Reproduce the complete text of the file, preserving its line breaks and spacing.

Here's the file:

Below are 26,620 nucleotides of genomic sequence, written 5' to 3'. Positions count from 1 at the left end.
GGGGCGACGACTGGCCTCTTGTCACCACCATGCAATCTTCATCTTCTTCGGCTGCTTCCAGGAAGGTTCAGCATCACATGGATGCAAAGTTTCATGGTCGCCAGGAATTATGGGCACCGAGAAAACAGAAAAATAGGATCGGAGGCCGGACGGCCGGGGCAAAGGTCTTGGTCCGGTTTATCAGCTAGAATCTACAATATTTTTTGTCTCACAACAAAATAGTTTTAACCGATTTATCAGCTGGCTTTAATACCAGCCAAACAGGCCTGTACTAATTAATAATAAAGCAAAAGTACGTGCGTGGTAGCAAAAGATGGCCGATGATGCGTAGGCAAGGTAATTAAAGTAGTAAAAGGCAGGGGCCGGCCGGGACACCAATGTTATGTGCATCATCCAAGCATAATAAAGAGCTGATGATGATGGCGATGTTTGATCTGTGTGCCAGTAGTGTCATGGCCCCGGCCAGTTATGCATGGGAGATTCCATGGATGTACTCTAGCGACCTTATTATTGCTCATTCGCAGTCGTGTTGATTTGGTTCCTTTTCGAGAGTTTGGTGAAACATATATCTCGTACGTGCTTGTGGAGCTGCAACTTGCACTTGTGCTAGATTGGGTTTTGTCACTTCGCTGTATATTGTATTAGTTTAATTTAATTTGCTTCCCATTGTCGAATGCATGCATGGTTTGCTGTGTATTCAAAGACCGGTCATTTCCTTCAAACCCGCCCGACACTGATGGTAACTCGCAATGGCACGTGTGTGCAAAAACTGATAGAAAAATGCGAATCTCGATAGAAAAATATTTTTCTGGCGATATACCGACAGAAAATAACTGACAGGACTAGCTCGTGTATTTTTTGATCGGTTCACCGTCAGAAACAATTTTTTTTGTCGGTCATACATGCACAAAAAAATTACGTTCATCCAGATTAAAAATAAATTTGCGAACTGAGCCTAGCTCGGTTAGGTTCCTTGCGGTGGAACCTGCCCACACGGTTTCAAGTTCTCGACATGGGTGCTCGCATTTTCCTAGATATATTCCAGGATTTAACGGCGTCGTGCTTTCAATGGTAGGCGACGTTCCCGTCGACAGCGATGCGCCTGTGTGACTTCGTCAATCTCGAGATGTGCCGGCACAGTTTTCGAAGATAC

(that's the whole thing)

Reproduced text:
Below are 26,620 nucleotides of genomic sequence, written 5' to 3'. Positions count from 1 at the left end.
GGGGCGACGACTGGCCTCTTGTCACCACCATGCAATCTTCATCTTCTTCGGCTGCTTCCAGGAAGGTTCAGCATCACATGGATGCAAAGTTTCATGGTCGCCAGGAATTATGGGCACCGAGAAAACAGAAAAATAGGATCGGAGGCCGGACGGCCGGGGCAAAGGTCTTGGTCCGGTTTATCAGCTAGAATCTACAATATTTTTTGTCTCACAACAAAATAGTTTTAACCGATTTATCAGCTGGCTTTAATACCAGCCAAACAGGCCTGTACTAATTAATAATAAAGCAAAAGTACGTGCGTGGTAGCAAAAGATGGCCGATGATGCGTAGGCAAGGTAATTAAAGTAGTAAAAGGCAGGGGCCGGCCGGGACACCAATGTTATGTGCATCATCCAAGCATAATAAAGAGCTGATGATGATGGCGATGTTTGATCTGTGTGCCAGTAGTGTCATGGCCCCGGCCAGTTATGCATGGGAGATTCCATGGATGTACTCTAGCGACCTTATTATTGCTCATTCGCAGTCGTGTTGATTTGGTTCCTTTTCGAGAGTTTGGTGAAACATATATCTCGTACGTGCTTGTGGAGCTGCAACTTGCACTTGTGCTAGATTGGGTTTTGTCACTTCGCTGTATATTGTATTAGTTTAATTTAATTTGCTTCCCATTGTCGAATGCATGCATGGTTTGCTGTGTATTCAAAGACCGGTCATTTCCTTCAAACCCGCCCGACACTGATGGTAACTCGCAATGGCACGTGTGTGCAAAAACTGATAGAAAAATGCGAATCTCGATAGAAAAATATTTTTCTGGCGATATACCGACAGAAAATAACTGACAGGACTAGCTCGTGTATTTTTTGATCGGTTCACCGTCAGAAACAATTTTTTTTGTCGGTCATACATGCACAAAAAAATTACGTTCATCCAGATTAAAAATAAATTTGCGAACTGAGCCTAGCTCGGTTAGGTTCCTTGCGGTGGAACCTGCCCACACGGTTTCAAGTTCTCGACATGGGTGCTCGCATTTTCCTAGATATATTCCAGGATTTAACGGCGTCGTGCTTTCAATGGTAGGCGACGTTCCCGTCGACAGCGATGCGCCTGTGTGACTTCGTCAATCTCGAGATGTGCCGGCACAGTTTTCGAAGATAC